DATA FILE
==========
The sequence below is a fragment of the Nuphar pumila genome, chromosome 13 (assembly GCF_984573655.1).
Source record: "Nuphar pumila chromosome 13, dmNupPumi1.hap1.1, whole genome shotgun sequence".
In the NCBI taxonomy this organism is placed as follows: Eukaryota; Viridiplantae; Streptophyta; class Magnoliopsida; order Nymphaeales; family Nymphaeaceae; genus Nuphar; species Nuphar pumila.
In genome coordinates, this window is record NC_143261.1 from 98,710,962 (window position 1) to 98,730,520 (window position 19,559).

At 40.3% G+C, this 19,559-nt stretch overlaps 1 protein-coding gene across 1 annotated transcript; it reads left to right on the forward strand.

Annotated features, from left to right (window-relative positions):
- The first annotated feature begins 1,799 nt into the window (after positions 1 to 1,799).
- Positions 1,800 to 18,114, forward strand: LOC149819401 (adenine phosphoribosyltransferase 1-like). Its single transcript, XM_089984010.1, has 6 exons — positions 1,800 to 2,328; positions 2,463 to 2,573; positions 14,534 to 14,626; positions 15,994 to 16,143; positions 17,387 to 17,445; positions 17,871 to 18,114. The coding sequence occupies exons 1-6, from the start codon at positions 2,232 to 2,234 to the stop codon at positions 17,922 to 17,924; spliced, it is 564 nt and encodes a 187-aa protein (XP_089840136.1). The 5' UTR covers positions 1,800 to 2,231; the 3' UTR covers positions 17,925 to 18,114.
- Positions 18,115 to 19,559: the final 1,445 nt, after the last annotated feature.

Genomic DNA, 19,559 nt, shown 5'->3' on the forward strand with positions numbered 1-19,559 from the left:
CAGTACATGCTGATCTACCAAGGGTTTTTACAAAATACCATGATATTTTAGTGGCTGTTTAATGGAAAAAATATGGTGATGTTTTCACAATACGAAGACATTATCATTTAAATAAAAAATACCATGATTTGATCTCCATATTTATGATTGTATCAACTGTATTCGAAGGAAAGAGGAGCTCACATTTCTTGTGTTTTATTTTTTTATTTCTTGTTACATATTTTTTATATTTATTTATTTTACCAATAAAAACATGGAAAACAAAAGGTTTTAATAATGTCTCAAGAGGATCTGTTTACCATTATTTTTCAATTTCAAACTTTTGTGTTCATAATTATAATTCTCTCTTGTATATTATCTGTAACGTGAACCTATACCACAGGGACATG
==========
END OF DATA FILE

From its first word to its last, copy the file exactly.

The sequence below is a fragment of the Nuphar pumila genome, chromosome 13 (assembly GCF_984573655.1).
Source record: "Nuphar pumila chromosome 13, dmNupPumi1.hap1.1, whole genome shotgun sequence".
In the NCBI taxonomy this organism is placed as follows: Eukaryota; Viridiplantae; Streptophyta; class Magnoliopsida; order Nymphaeales; family Nymphaeaceae; genus Nuphar; species Nuphar pumila.
In genome coordinates, this window is record NC_143261.1 from 98,710,962 (window position 1) to 98,730,520 (window position 19,559).

At 40.3% G+C, this 19,559-nt stretch overlaps 1 protein-coding gene across 1 annotated transcript; it reads left to right on the forward strand.

Annotated features, from left to right (window-relative positions):
- The first annotated feature begins 1,799 nt into the window (after positions 1 to 1,799).
- Positions 1,800 to 18,114, forward strand: LOC149819401 (adenine phosphoribosyltransferase 1-like). Its single transcript, XM_089984010.1, has 6 exons — positions 1,800 to 2,328; positions 2,463 to 2,573; positions 14,534 to 14,626; positions 15,994 to 16,143; positions 17,387 to 17,445; positions 17,871 to 18,114. The coding sequence occupies exons 1-6, from the start codon at positions 2,232 to 2,234 to the stop codon at positions 17,922 to 17,924; spliced, it is 564 nt and encodes a 187-aa protein (XP_089840136.1). The 5' UTR covers positions 1,800 to 2,231; the 3' UTR covers positions 17,925 to 18,114.
- Positions 18,115 to 19,559: the final 1,445 nt, after the last annotated feature.

Genomic DNA, 19,559 nt, shown 5'->3' on the forward strand with positions numbered 1-19,559 from the left:
CAGTACATGCTGATCTACCAAGGGTTTTTACAAAATACCATGATATTTTAGTGGCTGTTTAATGGAAAAAATATGGTGATGTTTTCACAATACGAAGACATTATCATTTAAATAAAAAATACCATGATTTGATCTCCATATTTATGATTGTATCAACTGTATTCGAAGGAAAGAGGAGCTCACATTTCTTGTGTTTTATTTTTTTATTTCTTGTTACATATTTTTTATATTTATTTATTTTACCAATAAAAACATGGAAAACAAAAGGTTTTAATAATGTCTCAAGAGGATCTGTTTACCATTATTTTTCAATTTCAAACTTTTGTGTTCATAATTATAATTCTCTCTTGTATATTATCTGTAACGTGAACCTATACCACAGGGACATG